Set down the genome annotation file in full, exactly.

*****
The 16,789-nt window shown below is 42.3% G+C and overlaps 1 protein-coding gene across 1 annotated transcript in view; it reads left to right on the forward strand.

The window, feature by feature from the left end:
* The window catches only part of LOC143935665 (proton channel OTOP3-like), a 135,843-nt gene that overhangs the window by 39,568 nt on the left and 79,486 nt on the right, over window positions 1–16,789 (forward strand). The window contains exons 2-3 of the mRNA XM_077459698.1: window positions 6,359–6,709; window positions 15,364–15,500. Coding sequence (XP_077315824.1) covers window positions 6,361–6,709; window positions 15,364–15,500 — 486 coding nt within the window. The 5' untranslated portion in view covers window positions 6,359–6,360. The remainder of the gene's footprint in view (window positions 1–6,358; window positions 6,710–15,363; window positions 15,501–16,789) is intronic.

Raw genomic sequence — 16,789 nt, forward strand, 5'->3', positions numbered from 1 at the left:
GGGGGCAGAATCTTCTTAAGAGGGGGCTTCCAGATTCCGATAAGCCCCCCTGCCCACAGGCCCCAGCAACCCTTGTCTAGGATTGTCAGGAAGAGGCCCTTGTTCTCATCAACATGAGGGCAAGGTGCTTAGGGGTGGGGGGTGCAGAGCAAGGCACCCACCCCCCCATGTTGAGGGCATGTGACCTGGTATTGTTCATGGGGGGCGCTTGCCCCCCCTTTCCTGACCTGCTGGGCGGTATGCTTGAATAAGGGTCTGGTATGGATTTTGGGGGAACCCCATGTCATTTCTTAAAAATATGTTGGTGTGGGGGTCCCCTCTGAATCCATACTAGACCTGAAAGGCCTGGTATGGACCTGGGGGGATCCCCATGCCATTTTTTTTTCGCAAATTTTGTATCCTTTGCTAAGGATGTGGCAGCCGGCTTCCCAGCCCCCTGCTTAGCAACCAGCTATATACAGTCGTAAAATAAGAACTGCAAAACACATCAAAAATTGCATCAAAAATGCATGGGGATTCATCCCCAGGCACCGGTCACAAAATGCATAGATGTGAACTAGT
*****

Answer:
The 16,789-nt window shown below is 42.3% G+C and overlaps 1 protein-coding gene across 1 annotated transcript in view; it reads left to right on the forward strand.

The window, feature by feature from the left end:
* The window catches only part of LOC143935665 (proton channel OTOP3-like), a 135,843-nt gene that overhangs the window by 39,568 nt on the left and 79,486 nt on the right, over window positions 1–16,789 (forward strand). The window contains exons 2-3 of the mRNA XM_077459698.1: window positions 6,359–6,709; window positions 15,364–15,500. Coding sequence (XP_077315824.1) covers window positions 6,361–6,709; window positions 15,364–15,500 — 486 coding nt within the window. The 5' untranslated portion in view covers window positions 6,359–6,360. The remainder of the gene's footprint in view (window positions 1–6,358; window positions 6,710–15,363; window positions 15,501–16,789) is intronic.

Raw genomic sequence — 16,789 nt, forward strand, 5'->3', positions numbered from 1 at the left:
GGGGGCAGAATCTTCTTAAGAGGGGGCTTCCAGATTCCGATAAGCCCCCCTGCCCACAGGCCCCAGCAACCCTTGTCTAGGATTGTCAGGAAGAGGCCCTTGTTCTCATCAACATGAGGGCAAGGTGCTTAGGGGTGGGGGGTGCAGAGCAAGGCACCCACCCCCCCATGTTGAGGGCATGTGACCTGGTATTGTTCATGGGGGGCGCTTGCCCCCCCTTTCCTGACCTGCTGGGCGGTATGCTTGAATAAGGGTCTGGTATGGATTTTGGGGGAACCCCATGTCATTTCTTAAAAATATGTTGGTGTGGGGGTCCCCTCTGAATCCATACTAGACCTGAAAGGCCTGGTATGGACCTGGGGGGATCCCCATGCCATTTTTTTTTCGCAAATTTTGTATCCTTTGCTAAGGATGTGGCAGCCGGCTTCCCAGCCCCCTGCTTAGCAACCAGCTATATACAGTCGTAAAATAAGAACTGCAAAACACATCAAAAATTGCATCAAAAATGCATGGGGATTCATCCCCAGGCACCGGTCACAAAATGCATAGATGTGAACTAGT